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Home » IANS » Sacramento Kings have a chance of making the playoffs: Assistant coach

Sacramento Kings have a chance of making the playoffs: Assistant coach

By IANS
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New York, May 15 (IANS) For now, the Sacramento Kings are among the first teams to resume practice after the coronavirus-induced hiatus and are eager to take over from where they left

Assistant coach Roy Rana is optimistic of making it to the playoffs. “We finally found some consistency, which is what we wanted to find early on and it took us some time but I think coach (Luke) Walton has done an incredible job of leading us and getting us to this place where we now are in a legitimate Playoffs hunt,” said Rana following a Facebook Live session for Indian fans where he spoke about his journey to the NBA and shared valuable coaching tips.

Talking about his experience during the NBA India Games 2019, Rana recalled: “The first game that we played, having all those school children in the arena, I think is a legacy moment. It will help build a lot of young fans, young dreamers. Hopefully, some kids came out of that arena and went home and rolled up their socks and played ball.”

Known for his work with youth teams, Rana famously led the Canadian U19 men’s basketball team to a gold medal at the 2017 FIBA World Cup.

He was head coach of Ryerson University from 2009-2019 and transformed the men’s basketball team into a successful program.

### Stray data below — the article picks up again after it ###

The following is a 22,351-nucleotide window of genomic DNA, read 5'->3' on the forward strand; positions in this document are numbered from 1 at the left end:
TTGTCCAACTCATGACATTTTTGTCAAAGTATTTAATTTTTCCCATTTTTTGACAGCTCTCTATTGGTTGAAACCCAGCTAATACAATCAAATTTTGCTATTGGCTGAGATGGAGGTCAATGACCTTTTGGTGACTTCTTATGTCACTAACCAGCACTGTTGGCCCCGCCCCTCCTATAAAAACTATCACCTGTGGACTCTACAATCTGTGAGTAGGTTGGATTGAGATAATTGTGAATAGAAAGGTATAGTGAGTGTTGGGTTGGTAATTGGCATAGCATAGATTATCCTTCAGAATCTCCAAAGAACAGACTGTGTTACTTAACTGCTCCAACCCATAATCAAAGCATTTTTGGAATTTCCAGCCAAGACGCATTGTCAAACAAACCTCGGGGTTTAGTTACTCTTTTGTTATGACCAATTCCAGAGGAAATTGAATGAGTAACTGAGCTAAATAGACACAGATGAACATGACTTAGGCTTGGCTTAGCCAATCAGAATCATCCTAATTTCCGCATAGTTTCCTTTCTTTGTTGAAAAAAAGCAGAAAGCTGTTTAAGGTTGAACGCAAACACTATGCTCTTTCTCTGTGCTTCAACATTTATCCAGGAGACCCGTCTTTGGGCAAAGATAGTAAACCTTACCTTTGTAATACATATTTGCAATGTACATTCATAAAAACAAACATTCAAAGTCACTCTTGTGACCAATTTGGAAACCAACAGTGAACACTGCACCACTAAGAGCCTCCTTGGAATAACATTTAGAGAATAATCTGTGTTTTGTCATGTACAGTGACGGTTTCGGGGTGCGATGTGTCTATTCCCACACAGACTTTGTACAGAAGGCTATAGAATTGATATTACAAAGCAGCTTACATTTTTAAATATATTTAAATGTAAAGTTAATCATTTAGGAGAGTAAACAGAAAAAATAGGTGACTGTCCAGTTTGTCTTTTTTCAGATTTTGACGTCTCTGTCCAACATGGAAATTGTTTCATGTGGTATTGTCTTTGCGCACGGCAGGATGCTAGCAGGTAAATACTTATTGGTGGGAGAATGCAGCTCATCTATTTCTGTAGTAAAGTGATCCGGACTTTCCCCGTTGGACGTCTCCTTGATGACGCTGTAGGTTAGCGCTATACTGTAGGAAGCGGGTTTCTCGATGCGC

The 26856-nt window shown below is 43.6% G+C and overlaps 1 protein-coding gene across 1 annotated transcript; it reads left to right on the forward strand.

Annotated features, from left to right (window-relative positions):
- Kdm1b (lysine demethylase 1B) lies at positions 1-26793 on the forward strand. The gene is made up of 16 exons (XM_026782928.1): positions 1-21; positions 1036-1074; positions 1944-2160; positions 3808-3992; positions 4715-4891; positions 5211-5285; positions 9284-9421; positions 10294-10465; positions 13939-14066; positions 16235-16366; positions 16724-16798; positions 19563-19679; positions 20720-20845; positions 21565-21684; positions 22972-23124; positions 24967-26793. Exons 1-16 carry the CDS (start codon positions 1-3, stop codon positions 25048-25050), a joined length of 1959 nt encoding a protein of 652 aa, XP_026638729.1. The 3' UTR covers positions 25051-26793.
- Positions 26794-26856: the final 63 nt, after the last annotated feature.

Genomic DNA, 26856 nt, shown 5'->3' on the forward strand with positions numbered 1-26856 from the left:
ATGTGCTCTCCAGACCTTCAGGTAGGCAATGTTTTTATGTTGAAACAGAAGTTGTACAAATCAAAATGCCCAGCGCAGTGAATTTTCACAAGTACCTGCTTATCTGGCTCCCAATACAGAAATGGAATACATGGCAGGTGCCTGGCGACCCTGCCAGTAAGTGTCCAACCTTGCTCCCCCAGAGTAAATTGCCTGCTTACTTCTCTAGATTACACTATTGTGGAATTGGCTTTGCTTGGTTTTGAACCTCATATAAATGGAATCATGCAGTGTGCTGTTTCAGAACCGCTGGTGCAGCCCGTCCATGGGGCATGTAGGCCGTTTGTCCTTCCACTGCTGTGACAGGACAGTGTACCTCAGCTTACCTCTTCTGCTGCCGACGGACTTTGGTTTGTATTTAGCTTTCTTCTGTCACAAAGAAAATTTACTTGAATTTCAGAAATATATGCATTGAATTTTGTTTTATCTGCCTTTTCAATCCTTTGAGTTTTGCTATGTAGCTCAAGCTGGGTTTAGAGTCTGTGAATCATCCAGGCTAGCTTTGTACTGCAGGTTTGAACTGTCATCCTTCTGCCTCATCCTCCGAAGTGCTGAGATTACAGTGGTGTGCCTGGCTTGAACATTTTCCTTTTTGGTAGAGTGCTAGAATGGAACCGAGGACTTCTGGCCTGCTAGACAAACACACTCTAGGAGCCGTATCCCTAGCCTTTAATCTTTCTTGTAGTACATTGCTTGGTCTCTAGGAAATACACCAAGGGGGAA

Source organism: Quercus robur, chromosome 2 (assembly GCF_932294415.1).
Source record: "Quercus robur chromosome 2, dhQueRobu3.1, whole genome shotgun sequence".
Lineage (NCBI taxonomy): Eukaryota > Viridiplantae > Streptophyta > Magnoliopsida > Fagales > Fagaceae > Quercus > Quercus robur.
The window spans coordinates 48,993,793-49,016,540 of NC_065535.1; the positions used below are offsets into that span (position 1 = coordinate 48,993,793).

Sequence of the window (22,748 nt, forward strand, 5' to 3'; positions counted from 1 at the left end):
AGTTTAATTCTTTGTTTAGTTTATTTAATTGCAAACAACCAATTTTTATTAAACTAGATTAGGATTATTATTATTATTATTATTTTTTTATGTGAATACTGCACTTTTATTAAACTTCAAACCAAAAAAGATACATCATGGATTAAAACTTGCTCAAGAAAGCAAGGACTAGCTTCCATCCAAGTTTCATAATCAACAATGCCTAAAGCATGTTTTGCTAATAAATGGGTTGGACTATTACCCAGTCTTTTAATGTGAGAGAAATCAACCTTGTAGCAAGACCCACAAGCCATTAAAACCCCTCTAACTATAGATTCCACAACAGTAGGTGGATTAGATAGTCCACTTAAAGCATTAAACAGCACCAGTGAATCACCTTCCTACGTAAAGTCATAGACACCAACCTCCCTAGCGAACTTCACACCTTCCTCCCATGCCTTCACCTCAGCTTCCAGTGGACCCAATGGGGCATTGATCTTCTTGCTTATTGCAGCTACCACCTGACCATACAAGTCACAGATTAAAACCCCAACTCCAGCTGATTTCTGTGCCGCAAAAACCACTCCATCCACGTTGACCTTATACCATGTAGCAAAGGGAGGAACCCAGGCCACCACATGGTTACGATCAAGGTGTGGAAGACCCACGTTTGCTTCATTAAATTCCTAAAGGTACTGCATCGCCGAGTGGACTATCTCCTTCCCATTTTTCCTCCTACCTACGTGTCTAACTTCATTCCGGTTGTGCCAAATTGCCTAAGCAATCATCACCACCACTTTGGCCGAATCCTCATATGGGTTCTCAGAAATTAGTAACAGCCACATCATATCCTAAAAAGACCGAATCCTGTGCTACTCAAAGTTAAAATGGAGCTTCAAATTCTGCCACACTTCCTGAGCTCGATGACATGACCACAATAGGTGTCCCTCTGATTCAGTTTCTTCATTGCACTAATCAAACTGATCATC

The 51-year old feels the best way to grow the sport in India is through early talent identification and coaching development.

“Giving kids more exposure to the sport at a younger age would be helpful. I think for the sport to thrive there needs to be a coordinated designed effort and alignment in teaching the game across the country,” he said.

Much like Rana’s belief, the NBA’s developmental initiatives in India include Reliance Foundation Jr. NBA program and ACG-NBA Jump program.

When asked if cricket was ever discussed while growing up in an Indian family, Rana quickly admitted it wasn’t and he never really understood the sport. “I think the difficulty was probably when I was growing up, cricket had three-day or five-day games, it was a huge commitment. In North America, we want something in three hours,” said Rana, who expressed his interest to watch the shortest version of the sport when he visits India next.

–IANS

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(This story has not been edited by Newsd staff and is auto-generated from a syndicated feed.)
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